A while ago I stumbled across a forum, called ‘Trash A Guru’ where women were ranting about YouTube makeup bloggers and it got me thinking about women and bullying. Comments such as: “I think she is one of the ugliest females to walk this earth,” and “When I get sad about my looks, I go and watch her videos,” are there in abundance. Even a blogger’s personal choices on having children were questioned, which made me feel physically sick. “Well, I can see why she wouldn’t want any (kids). She doesn’t want to share her husband’s money with the kid,” or “She might be afraid they look like her.” Utterly horrifying right?
Bullying is rife on the internet, but it starts at school for most of us. I remember girls calling me an ‘ugly witch’ and spending some nights in tears with my mother trying to console me. I could never understand why people would say such hurtful things. It took me a long time to get over those nasty words.
Sadly, technology has made communication faster, easier and global. And it’s done the same thing for bullying. Children can’t escape it because it’s right there in their inbox, on their phone, or all over their social media pages. A new app, Yik Yak lets people share their thoughts with complete anonymity, which is even more dangerous for cowardly bullies. I was pleased to see that Auckland girls’ school Diocesan has banned Yik Yak as as a result of a student-led campaign to stop bullying on the platform. According to a news article on stuff, House captain Monica Ah-Young said the platform became like a “gossip column”, with students saying horrible things about other people and other schools.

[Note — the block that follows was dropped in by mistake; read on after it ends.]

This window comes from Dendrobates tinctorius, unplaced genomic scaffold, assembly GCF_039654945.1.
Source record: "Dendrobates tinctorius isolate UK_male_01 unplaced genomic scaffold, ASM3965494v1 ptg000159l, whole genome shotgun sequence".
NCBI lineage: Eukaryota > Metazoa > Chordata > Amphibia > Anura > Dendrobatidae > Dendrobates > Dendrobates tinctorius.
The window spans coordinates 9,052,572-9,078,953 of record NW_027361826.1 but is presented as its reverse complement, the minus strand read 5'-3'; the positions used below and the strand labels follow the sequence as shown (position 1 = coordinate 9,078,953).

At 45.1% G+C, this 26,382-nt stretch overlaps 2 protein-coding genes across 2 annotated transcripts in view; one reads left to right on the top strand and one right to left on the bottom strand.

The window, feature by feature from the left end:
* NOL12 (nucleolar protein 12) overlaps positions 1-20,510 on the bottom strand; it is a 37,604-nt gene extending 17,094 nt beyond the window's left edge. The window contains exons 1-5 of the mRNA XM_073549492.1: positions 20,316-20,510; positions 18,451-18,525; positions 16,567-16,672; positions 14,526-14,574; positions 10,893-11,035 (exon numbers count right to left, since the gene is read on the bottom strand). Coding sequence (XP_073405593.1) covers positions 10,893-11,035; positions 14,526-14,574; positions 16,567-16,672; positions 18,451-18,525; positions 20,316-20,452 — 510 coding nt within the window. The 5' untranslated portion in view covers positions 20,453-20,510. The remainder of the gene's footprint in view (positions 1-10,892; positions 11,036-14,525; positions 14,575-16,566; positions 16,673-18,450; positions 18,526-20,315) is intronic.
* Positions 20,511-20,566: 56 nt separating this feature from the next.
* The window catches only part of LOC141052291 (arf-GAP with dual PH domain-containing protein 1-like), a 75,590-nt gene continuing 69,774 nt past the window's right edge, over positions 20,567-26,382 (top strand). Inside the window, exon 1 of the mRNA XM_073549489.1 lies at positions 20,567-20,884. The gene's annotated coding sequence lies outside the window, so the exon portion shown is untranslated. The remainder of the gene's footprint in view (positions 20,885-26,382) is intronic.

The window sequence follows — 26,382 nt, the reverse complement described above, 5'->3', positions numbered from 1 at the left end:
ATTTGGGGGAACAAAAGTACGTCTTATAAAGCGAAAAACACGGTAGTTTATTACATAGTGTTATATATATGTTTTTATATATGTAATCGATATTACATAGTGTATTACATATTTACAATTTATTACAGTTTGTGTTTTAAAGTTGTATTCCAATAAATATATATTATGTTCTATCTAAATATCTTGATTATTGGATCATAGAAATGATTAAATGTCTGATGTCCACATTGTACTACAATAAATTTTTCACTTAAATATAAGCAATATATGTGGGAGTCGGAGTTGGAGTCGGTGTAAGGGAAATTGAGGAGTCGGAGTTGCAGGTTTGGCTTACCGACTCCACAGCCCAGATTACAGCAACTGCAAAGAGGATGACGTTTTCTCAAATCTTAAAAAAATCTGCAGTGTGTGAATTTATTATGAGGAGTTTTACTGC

Now that I have children I wonder how my partner and I will protect them from the bullies they will encounter in every step of their life. As a parent, how would my comfort ever counter negativity from their peers?
As a beauty blogger, I have worried about being a kog in a machine that puts so much focus on women’s self image, but I really don’t think lipstick is our problem. When I worked as a makeup artist, women would arrive shy and nervous, and leave with a swing in their step and a grin on their faces, sometimes even a tear of joy. That was powerful stuff. I found it humbling to brighten someone’s day with a dash of lipstick. I still do.
“Comparison is the thief of joy” – Theodore Roosevelt
The truth is there is nothing authentic or powerful in putting other women down, or placing a value on ourselves based on how much ‘better’ we think we are than other women, or how much ‘better’ other women may be than us. Partially, this is because we can’t win. None of us. Not those in line to the throne, not celebrities, and certainly not little you and me. Not those of us with curves (who are sometimes ‘real’ and at other times ‘fat’) or those of us who are thin and sometimes fashionable and other times ‘not a real woman’.
Studies show it takes around five compliments to reduce the impact of a single put down. That’s an incentive to compliment more isn’t it? Criticising ourselves and others isn’t good for anyone. I think we’d all benefit from trying harder to celebrate each other’s differences and successes. Pay ourselves compliments and pay each other compliments. Stop rushing to judge others. Turn a jealous thought into a positive. Most importantly, why don’t we just give ourselves and other women a damned break? As someone once said, ‘If you don’t have anything nice to say, don’t say it.’ If we want our daughters to grow up with a healthy attitude about themselves and about the women in their lives, it has to start with quitting this mean girl mentality. We’re better than that.